Kepler’s Second Law-The Law of equal areas
Based on Kepler’s second law, we know that the closer an object resides in its position to the Sun, the faster it will travel. The further away a planet resides from the Sun, the slower the planet will travel.
- The Sun is the gravity source. The closer the planet is to the Sun, the faster it will travel.
- Mercury, the closest planet to the Sun, orbits the Sun once every 88 days.
- Neptune, the furthest planet from the Sun, orbits the Sun once every 165 years.
Kepler’s Third Law-The Law of Equal Areas
Based on Kepler’s Third Law, we know that the further away a planet resides from the Sun, the longer it will take the planet to orbit it.
- Being further from the Sun, there’s less gravity on the planet from the Sun to “speed it up.”
- The further away a planet resides from the Sun, the longer it will take to orbit around the Sun.
|Planet Name||Orbital eccentricity||km per second||Miles per second|
The chart above demonstrates Kepler’s Third Law. Mercury, the closest planet to the Sun, travels approximately 30 miles per second (48 kps). Neptune, the furthest planet from the Sun, is casually poking along at a mere 3 miles per second (5.4 kps.)
Keplers First Law-The Law of orbits
The planets orbit around the Sun in an ellipse. The planets do not circle the Sun in a perfect circle.
Ancient Greeks believed in uniform circular planetary orbits. Johannes Kepler, a German astronomer, discovered the first law of planetary motions in 1605 when he studied the orbital path of Mars. (The first law is now known as Kepler’s First Law.)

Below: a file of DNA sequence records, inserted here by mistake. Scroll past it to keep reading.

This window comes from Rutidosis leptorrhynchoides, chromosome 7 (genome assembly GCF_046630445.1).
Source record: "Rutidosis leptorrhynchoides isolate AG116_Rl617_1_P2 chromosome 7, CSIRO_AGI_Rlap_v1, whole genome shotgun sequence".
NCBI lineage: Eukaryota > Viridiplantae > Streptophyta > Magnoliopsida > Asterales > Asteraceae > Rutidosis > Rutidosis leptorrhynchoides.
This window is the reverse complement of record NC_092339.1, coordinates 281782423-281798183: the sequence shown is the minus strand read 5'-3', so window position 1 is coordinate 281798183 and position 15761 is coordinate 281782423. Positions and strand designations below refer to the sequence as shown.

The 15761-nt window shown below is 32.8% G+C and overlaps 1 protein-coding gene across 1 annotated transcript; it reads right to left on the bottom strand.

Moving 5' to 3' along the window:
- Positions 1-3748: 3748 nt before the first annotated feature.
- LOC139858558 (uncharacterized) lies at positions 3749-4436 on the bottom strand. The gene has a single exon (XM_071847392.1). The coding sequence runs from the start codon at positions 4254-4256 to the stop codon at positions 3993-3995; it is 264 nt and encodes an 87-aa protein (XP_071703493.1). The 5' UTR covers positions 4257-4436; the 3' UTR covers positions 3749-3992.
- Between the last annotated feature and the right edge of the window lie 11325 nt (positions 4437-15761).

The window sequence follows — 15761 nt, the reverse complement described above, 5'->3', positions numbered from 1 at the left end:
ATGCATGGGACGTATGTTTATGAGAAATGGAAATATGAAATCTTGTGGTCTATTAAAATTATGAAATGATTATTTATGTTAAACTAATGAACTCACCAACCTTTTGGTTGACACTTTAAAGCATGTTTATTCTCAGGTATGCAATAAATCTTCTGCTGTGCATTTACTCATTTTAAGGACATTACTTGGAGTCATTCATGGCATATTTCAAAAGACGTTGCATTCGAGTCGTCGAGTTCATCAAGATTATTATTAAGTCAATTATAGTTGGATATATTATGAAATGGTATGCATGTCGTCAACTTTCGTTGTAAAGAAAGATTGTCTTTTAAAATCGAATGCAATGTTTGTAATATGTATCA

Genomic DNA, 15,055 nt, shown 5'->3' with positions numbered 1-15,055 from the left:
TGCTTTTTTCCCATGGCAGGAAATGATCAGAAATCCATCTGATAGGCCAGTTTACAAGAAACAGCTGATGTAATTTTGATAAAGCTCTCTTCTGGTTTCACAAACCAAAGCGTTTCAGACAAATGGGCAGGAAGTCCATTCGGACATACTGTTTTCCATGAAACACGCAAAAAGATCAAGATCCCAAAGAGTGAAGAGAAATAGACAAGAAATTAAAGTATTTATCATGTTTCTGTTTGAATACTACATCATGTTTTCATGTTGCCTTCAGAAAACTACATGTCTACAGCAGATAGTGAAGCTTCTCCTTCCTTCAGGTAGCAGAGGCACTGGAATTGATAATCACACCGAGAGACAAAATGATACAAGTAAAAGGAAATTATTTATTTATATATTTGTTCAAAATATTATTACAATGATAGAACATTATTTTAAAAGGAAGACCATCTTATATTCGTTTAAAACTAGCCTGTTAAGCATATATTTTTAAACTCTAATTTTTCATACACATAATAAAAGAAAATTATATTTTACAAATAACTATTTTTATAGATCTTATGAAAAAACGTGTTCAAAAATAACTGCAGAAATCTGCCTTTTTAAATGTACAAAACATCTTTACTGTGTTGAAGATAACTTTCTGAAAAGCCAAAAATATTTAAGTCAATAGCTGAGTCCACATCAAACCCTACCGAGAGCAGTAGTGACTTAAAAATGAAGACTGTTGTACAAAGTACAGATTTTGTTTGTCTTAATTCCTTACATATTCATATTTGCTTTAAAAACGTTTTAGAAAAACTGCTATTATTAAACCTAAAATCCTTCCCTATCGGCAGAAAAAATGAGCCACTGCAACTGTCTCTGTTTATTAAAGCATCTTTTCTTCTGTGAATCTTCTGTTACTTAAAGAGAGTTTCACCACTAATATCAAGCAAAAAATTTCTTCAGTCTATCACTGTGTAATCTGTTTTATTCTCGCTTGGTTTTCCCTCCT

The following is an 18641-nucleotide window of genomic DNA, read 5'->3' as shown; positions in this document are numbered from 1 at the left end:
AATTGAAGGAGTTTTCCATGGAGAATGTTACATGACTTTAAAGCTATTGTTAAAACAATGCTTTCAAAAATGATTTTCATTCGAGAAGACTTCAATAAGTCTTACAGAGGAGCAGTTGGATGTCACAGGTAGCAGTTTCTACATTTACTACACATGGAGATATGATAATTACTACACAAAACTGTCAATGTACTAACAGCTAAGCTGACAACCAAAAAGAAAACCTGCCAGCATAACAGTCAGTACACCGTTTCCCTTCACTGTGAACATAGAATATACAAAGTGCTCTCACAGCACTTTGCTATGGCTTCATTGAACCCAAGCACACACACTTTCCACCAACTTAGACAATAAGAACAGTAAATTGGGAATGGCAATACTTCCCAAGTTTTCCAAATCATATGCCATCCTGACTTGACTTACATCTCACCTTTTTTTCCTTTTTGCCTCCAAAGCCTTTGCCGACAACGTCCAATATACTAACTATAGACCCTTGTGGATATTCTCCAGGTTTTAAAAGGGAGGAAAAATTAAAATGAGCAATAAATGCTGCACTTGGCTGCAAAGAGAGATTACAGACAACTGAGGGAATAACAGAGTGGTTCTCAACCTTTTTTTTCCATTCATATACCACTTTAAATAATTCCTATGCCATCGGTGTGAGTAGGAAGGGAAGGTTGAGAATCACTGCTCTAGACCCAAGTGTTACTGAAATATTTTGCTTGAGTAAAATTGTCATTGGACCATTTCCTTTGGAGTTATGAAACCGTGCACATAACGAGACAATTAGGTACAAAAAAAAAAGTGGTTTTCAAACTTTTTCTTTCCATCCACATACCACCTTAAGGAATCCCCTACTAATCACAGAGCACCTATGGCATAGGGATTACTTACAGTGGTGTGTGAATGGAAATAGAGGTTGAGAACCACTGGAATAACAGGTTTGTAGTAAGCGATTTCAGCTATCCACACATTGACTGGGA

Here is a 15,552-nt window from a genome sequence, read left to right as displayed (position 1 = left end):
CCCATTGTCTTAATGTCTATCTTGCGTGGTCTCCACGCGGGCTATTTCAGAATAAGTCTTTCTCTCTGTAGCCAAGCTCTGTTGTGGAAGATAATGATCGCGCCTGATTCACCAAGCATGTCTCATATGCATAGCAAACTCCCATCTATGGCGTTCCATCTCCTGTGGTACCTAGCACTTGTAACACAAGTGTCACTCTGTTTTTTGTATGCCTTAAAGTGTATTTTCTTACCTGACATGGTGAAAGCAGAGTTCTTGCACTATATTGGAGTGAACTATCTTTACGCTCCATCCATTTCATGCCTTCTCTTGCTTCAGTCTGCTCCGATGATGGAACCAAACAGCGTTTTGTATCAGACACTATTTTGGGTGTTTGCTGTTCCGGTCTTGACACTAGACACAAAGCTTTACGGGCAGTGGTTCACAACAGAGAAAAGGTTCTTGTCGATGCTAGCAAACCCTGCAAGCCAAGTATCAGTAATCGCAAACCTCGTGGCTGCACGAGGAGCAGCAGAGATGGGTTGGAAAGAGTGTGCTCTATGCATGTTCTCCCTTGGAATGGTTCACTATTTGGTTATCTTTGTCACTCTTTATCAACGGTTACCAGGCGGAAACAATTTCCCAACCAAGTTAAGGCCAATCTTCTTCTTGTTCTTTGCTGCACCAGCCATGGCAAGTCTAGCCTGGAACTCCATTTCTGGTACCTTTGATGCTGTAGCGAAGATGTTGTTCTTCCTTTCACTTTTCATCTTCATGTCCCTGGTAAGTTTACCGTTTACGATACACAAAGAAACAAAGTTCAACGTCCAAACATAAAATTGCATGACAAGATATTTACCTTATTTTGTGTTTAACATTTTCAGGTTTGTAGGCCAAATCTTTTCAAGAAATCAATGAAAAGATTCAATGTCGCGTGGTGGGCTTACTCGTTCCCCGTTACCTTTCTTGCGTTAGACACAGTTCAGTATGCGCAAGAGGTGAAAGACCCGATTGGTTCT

Mathematics allowed Kepler to calculate a planet’s elliptical path around the Sun. A new age of Astronomy began.
Mars’ Elliptical path
All planets have an elliptical orbit around the Sun. Some Orbital eccentricity values are high, and others are lower.
- An orbital eccentricity value of zero is perfectly circular, shaped like a quarter or a dime.
- An eccentricity value of 1 is flattened and elongated, shaped like an egg
- Over time, millennia, Mars’s orbital eccentricity has been increasing and becoming more elongated.
- Eventually, Mar’s orbital eccentricity will return to close to zero.
|Planet Name||Orbital eccentricity|
Mar’s high eccentricity value of .093 means it travels around the Sun in a very elliptical path. Since Mars has a rotation value of 1.03, it has weather “seasons” just like Earth. See the higher orbital eccentricity values playing out in the chart below.
|Season||Earth Days||Percentage||Mars Days (Sol)||Percentage|
Earth, with a low orbital eccentricity value, has weather seasons whose durations are approximately equal.
Mars, with a high orbital eccentricity value, has a longer spring and summer season and shorter autumn and winter seasons.
How Long Does it Take Mars to Orbit the Sun? Wrap up!
How long does it take Mars to orbit the Sun? It takes 686 Earth days for Mars to orbit the Sun once. As Mars’ elliptical path further elongates, the time it takes Mars to orbit the Sun will increase.